Hosea 11: 1 – 4, 8ac – 9
Responsorial Canticle: Isaiah 12
Ephesians 3. 8 – 12, 14 – 19
John 19. 31 – 37

Everyone knows that the heart is the centre of a person, the place from which one makes the choices which will affect the world within them and around them. A person can be soft-hearted or hard-hearted. So, ‘have a heart’ is a common phrase that is used regularly when a person is being too hard, too demanding, and too unsympathetic. Moneylenders, bankers, landlords and the like are frequently considered to be heartless, greedy people only concerned with earning a quick profit, and not being sufficiently sympathetic towards people who are having difficulty in meeting their needs. Well, it may be argued that “in business there is no room for sentiments,” but , in other areas of human relationships, sympathy and consideration must be present.

For Christians, compassion is a ‘must-be present quality’. People who are hurting are invariably comforted when compassion is extended; wrong doing is often corrected when a spirit of forgiveness and understanding of pain and sorrow. Compassion is best served where there is the experience of pain and hurt. We see all these qualities in Christ whom today we honour under the title, Sacred Heart of Jesus.

The life story of Jesus as found in the Gospels, is a story of a heart full of compassion. “And seeing the multitudes, he had compassion on them because they were sheep without a shepherd” (Matthew 9: 36). How wonderfully he showed his compassion and understanding towards discouraged sinners; towards the sorrowing widow of Nain; towards the children who flocked to him; towards the woman taken in adultery; towards the repentant thief; towards the ashamed Peter, towards lost sheep an towards the Prodigal son. No wonder people listened when he invited them – “Come to me all you who labour and are burdened, and I will give you rest.”

Compassion and consideration were also outstanding virtues of Our Blessed Mother. Her sympathetic understanding was a source of strength for Joseph as he grappled with what must have been a most extraordinary relationship; then there was the situation in Bethlehem, no accommodation at a critical moment; and the dangerous flight into Egypt. Her concern for the young couple and their relatives at Cana; her presence at Calvary and with the apostles in the aftermath of Calvary are a few other examples.

As Christians we need to grow compassion. As we observe this Feast and call to mind the strength of God’s love, let us pray that this love may be reflected in our own attitudes through our compassion towards and understanding of people who are hurting. Let us be people who have hearts.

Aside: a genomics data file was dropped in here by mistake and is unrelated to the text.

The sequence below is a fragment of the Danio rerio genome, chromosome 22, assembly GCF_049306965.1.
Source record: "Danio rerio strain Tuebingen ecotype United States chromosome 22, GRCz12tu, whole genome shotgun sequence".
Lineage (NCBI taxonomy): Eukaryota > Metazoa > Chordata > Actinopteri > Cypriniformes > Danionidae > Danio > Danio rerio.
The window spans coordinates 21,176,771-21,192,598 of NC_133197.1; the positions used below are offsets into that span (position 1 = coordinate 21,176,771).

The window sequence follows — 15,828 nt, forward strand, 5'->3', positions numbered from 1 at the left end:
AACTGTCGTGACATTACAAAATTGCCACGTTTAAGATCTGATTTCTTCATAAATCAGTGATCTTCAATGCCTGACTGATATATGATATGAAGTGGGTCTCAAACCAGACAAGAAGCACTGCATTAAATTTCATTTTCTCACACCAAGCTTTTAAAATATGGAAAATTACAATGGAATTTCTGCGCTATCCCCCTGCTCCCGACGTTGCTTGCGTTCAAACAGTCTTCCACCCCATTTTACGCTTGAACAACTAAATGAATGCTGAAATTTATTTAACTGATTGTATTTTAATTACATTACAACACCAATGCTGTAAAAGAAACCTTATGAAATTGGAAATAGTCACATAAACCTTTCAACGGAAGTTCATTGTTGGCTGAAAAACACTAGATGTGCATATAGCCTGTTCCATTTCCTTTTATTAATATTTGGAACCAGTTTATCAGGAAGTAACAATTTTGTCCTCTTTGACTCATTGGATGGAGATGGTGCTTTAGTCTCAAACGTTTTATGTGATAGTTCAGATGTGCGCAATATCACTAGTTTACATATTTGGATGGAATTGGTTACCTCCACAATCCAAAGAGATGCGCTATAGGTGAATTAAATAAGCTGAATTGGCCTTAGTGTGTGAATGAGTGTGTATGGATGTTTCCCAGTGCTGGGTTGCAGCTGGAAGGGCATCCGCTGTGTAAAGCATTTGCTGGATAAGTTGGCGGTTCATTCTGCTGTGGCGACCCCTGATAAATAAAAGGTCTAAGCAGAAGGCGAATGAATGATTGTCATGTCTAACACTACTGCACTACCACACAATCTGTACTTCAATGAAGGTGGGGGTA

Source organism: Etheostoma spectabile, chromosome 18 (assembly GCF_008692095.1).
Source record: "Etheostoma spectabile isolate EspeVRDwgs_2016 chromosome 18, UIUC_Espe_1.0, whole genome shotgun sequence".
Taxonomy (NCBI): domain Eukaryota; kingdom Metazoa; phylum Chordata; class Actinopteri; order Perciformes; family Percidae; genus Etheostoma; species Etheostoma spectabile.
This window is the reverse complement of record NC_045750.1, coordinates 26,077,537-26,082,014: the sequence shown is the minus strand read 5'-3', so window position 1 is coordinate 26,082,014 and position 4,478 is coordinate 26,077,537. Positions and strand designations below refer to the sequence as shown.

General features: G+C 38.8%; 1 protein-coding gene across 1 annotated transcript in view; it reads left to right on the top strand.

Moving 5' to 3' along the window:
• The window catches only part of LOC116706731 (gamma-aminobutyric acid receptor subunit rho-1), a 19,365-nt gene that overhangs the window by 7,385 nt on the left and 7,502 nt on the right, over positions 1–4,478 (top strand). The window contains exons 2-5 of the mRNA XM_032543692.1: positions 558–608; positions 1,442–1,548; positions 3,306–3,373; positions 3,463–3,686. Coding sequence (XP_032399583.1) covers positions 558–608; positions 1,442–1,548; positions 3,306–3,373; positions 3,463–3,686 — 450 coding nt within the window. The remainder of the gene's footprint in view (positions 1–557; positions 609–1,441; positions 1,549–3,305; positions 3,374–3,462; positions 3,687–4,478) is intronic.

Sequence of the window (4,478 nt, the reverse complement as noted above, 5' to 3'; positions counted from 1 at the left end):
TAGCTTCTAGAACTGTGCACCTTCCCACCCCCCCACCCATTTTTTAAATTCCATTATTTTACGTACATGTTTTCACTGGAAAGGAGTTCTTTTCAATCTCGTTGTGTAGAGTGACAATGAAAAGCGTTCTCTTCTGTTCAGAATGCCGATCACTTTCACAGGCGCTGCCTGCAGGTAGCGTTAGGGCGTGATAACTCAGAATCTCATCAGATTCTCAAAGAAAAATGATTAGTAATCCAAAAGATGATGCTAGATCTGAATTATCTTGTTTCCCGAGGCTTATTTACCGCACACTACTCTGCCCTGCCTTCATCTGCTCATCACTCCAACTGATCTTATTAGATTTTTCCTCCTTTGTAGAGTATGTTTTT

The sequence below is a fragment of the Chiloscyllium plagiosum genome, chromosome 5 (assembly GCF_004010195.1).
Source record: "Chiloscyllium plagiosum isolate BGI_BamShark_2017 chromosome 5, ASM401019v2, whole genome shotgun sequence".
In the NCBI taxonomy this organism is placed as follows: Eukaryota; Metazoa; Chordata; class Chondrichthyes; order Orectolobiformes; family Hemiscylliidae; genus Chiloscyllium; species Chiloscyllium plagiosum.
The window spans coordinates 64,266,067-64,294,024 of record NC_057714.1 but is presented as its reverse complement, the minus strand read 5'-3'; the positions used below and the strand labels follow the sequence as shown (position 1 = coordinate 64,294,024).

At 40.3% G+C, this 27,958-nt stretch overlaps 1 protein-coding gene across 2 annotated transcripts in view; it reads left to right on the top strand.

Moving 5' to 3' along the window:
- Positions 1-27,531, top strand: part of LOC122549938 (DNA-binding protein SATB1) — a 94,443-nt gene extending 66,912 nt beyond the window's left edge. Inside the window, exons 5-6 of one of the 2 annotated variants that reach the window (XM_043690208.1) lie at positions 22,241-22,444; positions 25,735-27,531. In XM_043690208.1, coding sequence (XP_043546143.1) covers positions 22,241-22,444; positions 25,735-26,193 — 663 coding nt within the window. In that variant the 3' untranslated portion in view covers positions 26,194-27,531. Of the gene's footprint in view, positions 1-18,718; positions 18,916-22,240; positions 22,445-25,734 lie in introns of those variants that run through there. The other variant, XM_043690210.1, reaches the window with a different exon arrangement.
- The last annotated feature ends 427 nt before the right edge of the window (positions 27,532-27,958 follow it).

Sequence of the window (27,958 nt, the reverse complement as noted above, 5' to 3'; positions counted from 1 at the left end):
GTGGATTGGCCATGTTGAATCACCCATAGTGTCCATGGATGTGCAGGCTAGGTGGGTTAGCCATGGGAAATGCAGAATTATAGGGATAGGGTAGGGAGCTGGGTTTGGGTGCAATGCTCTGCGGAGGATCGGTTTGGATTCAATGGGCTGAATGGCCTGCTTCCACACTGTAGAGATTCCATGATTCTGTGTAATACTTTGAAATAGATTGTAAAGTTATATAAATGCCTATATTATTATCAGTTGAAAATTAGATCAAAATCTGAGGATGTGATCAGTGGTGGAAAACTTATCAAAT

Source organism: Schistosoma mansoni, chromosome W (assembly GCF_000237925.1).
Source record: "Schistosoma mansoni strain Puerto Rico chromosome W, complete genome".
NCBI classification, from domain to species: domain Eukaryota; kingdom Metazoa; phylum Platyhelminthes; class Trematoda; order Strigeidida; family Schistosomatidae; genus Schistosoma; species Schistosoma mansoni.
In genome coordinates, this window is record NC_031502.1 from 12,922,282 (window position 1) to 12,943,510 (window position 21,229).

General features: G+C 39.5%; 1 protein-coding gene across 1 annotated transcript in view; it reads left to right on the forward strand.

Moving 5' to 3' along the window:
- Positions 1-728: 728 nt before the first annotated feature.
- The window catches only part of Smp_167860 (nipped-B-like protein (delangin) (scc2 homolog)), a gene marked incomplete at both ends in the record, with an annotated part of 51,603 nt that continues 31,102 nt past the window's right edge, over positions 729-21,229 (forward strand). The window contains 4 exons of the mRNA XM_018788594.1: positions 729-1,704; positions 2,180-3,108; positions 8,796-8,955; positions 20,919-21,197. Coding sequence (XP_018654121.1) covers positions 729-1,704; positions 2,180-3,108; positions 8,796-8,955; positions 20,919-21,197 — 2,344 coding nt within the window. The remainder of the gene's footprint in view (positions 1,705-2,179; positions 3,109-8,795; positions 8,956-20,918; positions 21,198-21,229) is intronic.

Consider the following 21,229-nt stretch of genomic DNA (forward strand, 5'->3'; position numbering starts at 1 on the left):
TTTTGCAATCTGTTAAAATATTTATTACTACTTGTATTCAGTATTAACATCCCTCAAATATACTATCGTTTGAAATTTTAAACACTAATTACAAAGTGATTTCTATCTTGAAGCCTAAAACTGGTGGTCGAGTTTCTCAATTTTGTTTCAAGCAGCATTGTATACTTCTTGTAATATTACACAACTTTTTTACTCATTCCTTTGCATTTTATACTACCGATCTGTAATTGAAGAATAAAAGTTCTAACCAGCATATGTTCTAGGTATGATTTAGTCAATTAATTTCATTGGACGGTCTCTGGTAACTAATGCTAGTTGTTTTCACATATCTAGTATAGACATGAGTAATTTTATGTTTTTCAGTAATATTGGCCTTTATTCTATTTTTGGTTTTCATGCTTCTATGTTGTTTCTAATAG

In the book of Deuteronomy 7:6 – 11 we read God’s love for us. “For you are a people, holy to the Lord, your God; the Lord your God. Who has chosen you out of all the peoples on earth to be His people. His treasured possession. It was not because you were more numerous than any other people, but the Lord chose you because the Lord loved you and kept the oath that He swore to your ancestors; that the Lord brought you out with a mighty hand and redeemed you from the plague of tyranny and slavery in Egypt. Therefore the Lord your God is a faithful God. Therefore, observe diligently the Commandments, the statues and the ordinances of God.”

Saint John in his first letter reminds us, all God’s children that we are from God, and whoever is from God listens to us, and whoever is not from God does not listen to us. From this we know the Spirit of truth and the spirit of error.

Jesus says in Matthew’s Gospel chapter 11: 25 -30, relates to us Jesus’ thanksgiving hymn to God: “I thank You Father, Lord of Heaven and earth, because You have hidden these things from the wise and the intelligent and have revealed them to infants for such was Your gracious Will.” Come to me all you that are weary and carrying heavy burdens, and I will give you rest. Take my yoke upon you and learn from me, for I am gentle and humble of heart, and you will find rest for your souls. For my yoke is easy, and my burden is light.

The highest point of Jesus’ love for us is shown to us by his sufferings and death on the cross. He died to make expiation, (reparation, restitution) for our sins by shedding his blood so that we could be washed of our sins and merit heavenly bliss with eternal life. Who could do it? No human could do it, but only God. Hence God sent His Son Jesus who willingly accepted the challenge of Redemption. Hence he is highly called Redemptor Populis, the savior of mankind.

We are called to reciprocate our love to Jesus only by loving God and one another, not by killing or destroying one another as some do. If we do this the Sacred Heart of Jesus will console us: “Come to me, you blessed of my Father, possess the kingdom prepared for you from the foundation of this world.”

Sacred Heart of Jesus symbolizes his great love for us. Inspite of our repeated transgressions. Jesus knows, that we are weak, fickle, insincere, disobedient, malicious, and even wicked. Every time we break God’s Commandments we are not condemned, we receive God’s love that flows into us through the Sacred Heart of Jesus. In the Sacrament of Confession we can obtain true and complete forgiveness of our sins with peace and joy. This is not an encouragement to dabble in sin but it is divine support and strength to reform and transform our sinful life through the mercy and forgiveness of God.

When Jesus appeared to Mary Margret Alacoque, a French Nun, on June 6th, 1675, and said to her: “Margaret, behold the Heart which has loved people so much that it has spared nothing even to exhausting and consuming itself in order to testify it’s love and what do I get in return, ingratitude and ungratefulness.”

God bless!